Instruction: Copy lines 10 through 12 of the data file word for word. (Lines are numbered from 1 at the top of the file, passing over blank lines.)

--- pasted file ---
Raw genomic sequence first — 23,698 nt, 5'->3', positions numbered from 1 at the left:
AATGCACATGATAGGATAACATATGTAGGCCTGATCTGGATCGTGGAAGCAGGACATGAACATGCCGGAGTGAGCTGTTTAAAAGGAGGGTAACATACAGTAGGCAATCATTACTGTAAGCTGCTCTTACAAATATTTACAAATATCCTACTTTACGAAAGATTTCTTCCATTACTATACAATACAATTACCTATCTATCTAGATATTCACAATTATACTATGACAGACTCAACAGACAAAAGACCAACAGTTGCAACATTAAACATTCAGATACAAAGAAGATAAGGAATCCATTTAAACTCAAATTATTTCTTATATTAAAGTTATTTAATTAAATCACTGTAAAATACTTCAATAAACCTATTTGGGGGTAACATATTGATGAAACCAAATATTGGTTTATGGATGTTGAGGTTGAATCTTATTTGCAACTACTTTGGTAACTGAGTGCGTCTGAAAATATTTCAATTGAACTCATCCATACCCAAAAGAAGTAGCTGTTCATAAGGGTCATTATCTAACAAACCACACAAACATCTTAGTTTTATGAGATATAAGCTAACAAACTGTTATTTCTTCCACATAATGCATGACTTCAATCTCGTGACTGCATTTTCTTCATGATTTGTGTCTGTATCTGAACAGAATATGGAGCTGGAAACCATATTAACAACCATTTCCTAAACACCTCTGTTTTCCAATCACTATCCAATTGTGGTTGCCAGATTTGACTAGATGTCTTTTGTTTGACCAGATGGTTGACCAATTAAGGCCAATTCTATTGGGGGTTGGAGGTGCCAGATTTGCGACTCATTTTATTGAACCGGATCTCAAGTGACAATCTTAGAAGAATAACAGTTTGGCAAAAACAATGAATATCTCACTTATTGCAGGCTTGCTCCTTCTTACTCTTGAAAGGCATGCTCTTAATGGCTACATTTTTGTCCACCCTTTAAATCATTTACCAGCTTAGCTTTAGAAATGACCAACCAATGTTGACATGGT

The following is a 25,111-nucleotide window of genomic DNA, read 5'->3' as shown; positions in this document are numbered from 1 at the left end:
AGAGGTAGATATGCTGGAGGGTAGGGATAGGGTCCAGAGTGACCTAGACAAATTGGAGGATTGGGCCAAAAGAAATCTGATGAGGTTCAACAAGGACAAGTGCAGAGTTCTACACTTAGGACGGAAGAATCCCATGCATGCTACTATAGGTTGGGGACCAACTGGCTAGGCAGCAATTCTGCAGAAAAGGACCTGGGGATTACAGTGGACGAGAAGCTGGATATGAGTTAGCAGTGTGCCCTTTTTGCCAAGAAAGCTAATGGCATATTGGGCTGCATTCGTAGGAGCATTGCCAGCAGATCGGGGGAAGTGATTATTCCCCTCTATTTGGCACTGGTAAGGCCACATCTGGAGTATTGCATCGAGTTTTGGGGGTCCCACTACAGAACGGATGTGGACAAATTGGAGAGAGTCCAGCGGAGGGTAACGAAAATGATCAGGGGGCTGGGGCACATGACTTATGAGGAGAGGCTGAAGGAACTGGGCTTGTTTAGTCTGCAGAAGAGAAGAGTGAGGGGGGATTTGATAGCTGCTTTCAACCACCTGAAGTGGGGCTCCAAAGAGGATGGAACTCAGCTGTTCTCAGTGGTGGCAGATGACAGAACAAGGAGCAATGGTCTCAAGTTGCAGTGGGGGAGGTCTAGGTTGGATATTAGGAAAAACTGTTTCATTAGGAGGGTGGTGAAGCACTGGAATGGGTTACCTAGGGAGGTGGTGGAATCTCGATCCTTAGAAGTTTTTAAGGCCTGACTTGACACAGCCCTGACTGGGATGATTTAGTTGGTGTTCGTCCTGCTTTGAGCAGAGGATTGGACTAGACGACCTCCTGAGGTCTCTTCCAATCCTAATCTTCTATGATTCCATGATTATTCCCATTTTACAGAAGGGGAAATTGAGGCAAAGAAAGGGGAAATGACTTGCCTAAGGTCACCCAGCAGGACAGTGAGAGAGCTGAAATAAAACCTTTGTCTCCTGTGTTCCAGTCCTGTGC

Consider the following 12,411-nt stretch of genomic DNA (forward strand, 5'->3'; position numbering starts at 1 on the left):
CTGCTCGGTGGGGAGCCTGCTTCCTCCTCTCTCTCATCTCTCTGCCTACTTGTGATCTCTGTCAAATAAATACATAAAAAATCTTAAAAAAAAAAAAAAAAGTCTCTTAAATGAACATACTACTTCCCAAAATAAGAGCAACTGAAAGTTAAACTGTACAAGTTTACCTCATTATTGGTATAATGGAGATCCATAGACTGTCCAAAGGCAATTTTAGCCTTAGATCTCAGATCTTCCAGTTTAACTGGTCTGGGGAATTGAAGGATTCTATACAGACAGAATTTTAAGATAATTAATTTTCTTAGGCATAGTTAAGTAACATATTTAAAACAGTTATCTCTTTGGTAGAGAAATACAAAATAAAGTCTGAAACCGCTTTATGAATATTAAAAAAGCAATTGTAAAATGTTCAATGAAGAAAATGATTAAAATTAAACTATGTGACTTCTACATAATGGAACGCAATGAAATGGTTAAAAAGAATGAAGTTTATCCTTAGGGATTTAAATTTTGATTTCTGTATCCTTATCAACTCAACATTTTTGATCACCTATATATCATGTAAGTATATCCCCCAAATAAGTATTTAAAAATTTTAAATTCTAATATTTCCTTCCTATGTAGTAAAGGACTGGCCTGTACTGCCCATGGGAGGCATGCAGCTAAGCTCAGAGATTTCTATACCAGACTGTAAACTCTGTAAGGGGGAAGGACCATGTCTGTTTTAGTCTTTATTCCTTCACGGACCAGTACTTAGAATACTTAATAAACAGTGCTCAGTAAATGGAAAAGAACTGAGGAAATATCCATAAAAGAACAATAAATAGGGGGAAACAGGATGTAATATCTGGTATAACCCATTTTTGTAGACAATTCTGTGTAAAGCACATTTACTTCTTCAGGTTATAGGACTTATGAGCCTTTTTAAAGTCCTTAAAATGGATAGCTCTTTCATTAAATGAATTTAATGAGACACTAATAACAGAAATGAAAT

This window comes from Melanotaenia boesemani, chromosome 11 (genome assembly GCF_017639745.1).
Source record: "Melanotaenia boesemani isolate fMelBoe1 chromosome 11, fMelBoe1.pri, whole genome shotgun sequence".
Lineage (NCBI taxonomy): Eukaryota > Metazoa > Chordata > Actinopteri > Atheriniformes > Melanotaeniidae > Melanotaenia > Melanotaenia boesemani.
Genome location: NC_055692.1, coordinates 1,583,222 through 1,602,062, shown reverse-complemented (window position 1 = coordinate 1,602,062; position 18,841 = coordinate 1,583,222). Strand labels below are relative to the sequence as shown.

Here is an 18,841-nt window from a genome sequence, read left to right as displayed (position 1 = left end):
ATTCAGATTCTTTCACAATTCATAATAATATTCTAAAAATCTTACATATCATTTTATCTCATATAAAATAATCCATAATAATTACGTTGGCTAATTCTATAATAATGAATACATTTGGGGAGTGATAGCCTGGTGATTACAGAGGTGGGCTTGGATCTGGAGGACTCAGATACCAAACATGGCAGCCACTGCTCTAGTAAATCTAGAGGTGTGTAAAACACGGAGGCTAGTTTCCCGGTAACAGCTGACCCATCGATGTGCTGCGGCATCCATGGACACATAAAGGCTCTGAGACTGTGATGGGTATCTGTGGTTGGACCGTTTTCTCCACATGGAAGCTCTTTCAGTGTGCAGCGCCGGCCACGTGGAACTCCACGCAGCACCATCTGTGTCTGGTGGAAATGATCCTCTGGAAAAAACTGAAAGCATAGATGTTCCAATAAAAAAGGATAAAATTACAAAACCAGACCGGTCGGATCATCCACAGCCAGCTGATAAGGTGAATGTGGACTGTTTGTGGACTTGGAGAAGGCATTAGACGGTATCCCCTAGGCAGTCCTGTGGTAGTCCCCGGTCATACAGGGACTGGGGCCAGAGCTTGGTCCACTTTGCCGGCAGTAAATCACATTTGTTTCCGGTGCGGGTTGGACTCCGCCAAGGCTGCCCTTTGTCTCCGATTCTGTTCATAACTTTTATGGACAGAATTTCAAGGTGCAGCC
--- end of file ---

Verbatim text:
Genome location: NC_055692.1, coordinates 1,583,222 through 1,602,062, shown reverse-complemented (window position 1 = coordinate 1,602,062; position 18,841 = coordinate 1,583,222). Strand labels below are relative to the sequence as shown.

Here is an 18,841-nt window from a genome sequence, read left to right as displayed (position 1 = left end):
ATTCAGATTCTTTCACAATTCATAATAATATTCTAAAAATCTTACATATCATTTTATCTCATATAAAATAATCCATAATAATTACGTTGGCTAATTCTATAATAATGAATACATTTGGGGAGTGATAGCCTGGTGATTACAGAGGTGGGCTTGGATCTGGAGGACTCAGATACCAAACATGGCAGCCACTGCTCTAGTAAATCTAGAGGTGTGTAAAACACGGAGGCTAGTTTCCCGGTAACAGCTGACCCATCGATGTGCTGCGGCATCCATGGACACATAAAGGCTCTGAGACTGTGATGGGTATCTGTGGTTGGACCGTTTTCTCCACATGGAAGCTCTTTCAGTGTGCAGCGCCGGCCACGTGGAACTCCACGCAGCACCATCTGTGTCTGGTGGAAATGATCCTCTGGAAAAAACTGAAAGCATAGATGTTCCAATAAAAAAGGATAAAATTACAAAACCAGACCGGTCGGATCATCCACAGCCAGCTGATAAGGTGAATGTGGACTGTTTGTGGACTTGGAGAAGGCATTAGACGGTATCCCCTAGGCAGTCCTGTGGTAGTCCCCGGTCATACAGGGACTGGGGCCAGAGCTTGGTCCACTTTGCCGGCAGTAAATCACATTTGTTTCCGGTGCGGGTTGGACTCCGCCAAGGCTGCCCTTTGTCTCCGATTCTGTTCATAACTTTTATGGACAGAATTTCAAGGTGCAGCC